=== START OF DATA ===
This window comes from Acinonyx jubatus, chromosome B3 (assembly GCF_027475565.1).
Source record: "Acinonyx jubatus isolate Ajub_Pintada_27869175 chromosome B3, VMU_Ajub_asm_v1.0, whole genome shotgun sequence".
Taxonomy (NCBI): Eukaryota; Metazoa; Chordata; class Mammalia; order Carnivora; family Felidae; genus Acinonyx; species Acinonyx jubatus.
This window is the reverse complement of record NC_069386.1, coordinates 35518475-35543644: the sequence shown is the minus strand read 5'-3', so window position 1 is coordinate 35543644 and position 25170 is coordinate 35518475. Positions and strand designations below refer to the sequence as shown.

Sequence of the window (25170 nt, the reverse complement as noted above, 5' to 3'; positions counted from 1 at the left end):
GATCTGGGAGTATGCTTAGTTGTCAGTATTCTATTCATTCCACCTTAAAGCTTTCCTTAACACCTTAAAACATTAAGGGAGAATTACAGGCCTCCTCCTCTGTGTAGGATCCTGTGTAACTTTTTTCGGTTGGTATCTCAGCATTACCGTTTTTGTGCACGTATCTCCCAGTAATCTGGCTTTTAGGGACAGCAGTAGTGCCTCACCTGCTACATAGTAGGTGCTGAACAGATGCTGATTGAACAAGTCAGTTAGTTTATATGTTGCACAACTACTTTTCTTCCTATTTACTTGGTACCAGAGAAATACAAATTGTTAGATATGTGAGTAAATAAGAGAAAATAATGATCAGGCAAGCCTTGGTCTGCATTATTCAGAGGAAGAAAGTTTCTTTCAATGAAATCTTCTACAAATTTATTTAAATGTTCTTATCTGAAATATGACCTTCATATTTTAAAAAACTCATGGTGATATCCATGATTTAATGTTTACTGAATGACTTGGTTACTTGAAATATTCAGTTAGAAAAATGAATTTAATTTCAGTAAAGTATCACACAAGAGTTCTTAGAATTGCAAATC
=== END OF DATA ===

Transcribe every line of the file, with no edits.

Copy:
This window comes from Acinonyx jubatus, chromosome B3 (assembly GCF_027475565.1).
Source record: "Acinonyx jubatus isolate Ajub_Pintada_27869175 chromosome B3, VMU_Ajub_asm_v1.0, whole genome shotgun sequence".
Taxonomy (NCBI): Eukaryota; Metazoa; Chordata; class Mammalia; order Carnivora; family Felidae; genus Acinonyx; species Acinonyx jubatus.
This window is the reverse complement of record NC_069386.1, coordinates 35518475-35543644: the sequence shown is the minus strand read 5'-3', so window position 1 is coordinate 35543644 and position 25170 is coordinate 35518475. Positions and strand designations below refer to the sequence as shown.

Sequence of the window (25170 nt, the reverse complement as noted above, 5' to 3'; positions counted from 1 at the left end):
GATCTGGGAGTATGCTTAGTTGTCAGTATTCTATTCATTCCACCTTAAAGCTTTCCTTAACACCTTAAAACATTAAGGGAGAATTACAGGCCTCCTCCTCTGTGTAGGATCCTGTGTAACTTTTTTCGGTTGGTATCTCAGCATTACCGTTTTTGTGCACGTATCTCCCAGTAATCTGGCTTTTAGGGACAGCAGTAGTGCCTCACCTGCTACATAGTAGGTGCTGAACAGATGCTGATTGAACAAGTCAGTTAGTTTATATGTTGCACAACTACTTTTCTTCCTATTTACTTGGTACCAGAGAAATACAAATTGTTAGATATGTGAGTAAATAAGAGAAAATAATGATCAGGCAAGCCTTGGTCTGCATTATTCAGAGGAAGAAAGTTTCTTTCAATGAAATCTTCTACAAATTTATTTAAATGTTCTTATCTGAAATATGACCTTCATATTTTAAAAAACTCATGGTGATATCCATGATTTAATGTTTACTGAATGACTTGGTTACTTGAAATATTCAGTTAGAAAAATGAATTTAATTTCAGTAAAGTATCACACAAGAGTTCTTAGAATTGCAAATC